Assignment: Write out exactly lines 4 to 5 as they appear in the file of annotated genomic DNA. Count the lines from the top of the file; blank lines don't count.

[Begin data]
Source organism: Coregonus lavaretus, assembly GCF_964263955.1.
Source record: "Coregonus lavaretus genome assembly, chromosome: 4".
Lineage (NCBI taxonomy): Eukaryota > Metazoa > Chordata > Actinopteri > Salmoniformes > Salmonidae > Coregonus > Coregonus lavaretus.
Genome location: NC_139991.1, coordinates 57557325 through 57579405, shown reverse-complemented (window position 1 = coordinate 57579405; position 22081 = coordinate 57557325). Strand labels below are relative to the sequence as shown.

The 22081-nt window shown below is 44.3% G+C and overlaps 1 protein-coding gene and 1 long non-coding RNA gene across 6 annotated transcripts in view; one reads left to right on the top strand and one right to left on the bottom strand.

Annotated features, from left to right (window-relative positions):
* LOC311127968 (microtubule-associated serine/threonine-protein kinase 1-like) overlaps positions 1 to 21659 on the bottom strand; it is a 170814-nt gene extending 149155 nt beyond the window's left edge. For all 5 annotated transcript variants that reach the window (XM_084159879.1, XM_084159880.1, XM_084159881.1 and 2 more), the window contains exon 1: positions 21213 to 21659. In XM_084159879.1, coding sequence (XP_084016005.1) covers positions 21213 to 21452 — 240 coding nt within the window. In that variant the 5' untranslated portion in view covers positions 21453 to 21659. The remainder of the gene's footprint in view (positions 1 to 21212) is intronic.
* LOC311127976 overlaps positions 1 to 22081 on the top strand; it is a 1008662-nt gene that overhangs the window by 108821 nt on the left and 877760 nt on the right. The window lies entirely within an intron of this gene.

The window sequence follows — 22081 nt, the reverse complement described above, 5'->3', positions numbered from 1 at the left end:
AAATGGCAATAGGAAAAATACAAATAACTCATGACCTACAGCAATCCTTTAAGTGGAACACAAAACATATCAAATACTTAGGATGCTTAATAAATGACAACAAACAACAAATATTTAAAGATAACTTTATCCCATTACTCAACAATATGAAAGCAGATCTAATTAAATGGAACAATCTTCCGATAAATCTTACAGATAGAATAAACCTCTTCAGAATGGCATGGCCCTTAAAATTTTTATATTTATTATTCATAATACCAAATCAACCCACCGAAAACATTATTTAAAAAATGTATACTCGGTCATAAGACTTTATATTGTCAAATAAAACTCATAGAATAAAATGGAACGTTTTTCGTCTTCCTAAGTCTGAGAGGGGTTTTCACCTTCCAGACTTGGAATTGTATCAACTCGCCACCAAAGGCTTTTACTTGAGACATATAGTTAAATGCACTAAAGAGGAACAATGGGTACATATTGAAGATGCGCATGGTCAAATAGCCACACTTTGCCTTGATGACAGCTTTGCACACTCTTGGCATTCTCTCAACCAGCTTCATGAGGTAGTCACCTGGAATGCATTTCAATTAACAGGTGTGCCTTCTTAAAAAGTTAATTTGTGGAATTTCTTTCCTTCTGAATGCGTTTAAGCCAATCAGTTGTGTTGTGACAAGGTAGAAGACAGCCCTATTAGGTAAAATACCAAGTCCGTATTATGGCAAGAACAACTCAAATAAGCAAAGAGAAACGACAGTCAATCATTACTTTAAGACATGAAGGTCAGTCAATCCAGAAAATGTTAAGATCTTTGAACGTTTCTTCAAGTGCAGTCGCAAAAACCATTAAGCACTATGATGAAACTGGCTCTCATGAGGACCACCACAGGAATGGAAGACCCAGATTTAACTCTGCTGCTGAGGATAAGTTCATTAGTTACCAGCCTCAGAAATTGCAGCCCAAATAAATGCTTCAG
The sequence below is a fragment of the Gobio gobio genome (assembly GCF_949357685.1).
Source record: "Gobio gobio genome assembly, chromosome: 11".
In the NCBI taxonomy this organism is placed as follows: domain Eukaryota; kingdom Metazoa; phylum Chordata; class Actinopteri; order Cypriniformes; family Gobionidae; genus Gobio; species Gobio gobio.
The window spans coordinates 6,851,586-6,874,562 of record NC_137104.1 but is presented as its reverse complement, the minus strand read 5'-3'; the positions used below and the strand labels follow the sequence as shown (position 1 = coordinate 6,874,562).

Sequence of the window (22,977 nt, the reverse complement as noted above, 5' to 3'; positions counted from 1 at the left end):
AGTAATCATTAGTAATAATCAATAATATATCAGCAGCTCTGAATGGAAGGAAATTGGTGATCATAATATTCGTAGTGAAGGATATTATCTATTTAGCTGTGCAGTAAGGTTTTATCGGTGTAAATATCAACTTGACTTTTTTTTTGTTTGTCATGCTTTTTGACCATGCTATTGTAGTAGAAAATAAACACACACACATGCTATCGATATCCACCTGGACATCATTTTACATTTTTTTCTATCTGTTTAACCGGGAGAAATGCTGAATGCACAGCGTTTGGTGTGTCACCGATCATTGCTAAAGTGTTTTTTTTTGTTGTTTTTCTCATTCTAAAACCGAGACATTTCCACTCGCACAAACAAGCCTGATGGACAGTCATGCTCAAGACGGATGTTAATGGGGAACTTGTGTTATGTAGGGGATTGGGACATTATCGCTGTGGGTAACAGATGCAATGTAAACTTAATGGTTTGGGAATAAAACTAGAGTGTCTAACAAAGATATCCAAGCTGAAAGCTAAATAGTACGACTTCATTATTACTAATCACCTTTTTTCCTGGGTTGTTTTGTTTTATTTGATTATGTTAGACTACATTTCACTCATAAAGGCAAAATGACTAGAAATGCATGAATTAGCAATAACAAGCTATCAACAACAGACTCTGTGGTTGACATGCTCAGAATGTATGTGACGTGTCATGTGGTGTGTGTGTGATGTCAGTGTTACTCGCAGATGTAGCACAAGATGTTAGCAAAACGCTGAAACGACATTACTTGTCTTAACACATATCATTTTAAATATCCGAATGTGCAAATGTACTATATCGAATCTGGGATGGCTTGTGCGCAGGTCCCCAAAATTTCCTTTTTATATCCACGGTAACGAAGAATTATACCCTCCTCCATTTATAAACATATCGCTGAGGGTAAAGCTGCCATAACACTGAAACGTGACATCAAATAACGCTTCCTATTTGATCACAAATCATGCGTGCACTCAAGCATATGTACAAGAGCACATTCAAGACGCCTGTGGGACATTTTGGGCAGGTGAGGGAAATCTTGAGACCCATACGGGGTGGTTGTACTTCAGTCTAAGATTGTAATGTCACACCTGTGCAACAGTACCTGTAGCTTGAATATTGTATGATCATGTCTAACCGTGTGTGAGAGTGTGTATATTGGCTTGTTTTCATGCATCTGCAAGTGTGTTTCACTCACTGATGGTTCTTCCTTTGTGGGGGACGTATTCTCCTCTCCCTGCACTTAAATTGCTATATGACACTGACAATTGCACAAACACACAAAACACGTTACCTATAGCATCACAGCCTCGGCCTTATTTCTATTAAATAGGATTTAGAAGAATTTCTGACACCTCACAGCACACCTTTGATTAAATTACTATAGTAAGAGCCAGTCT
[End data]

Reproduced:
Genome location: NC_139991.1, coordinates 57557325 through 57579405, shown reverse-complemented (window position 1 = coordinate 57579405; position 22081 = coordinate 57557325). Strand labels below are relative to the sequence as shown.

The 22081-nt window shown below is 44.3% G+C and overlaps 1 protein-coding gene and 1 long non-coding RNA gene across 6 annotated transcripts in view; one reads left to right on the top strand and one right to left on the bottom strand.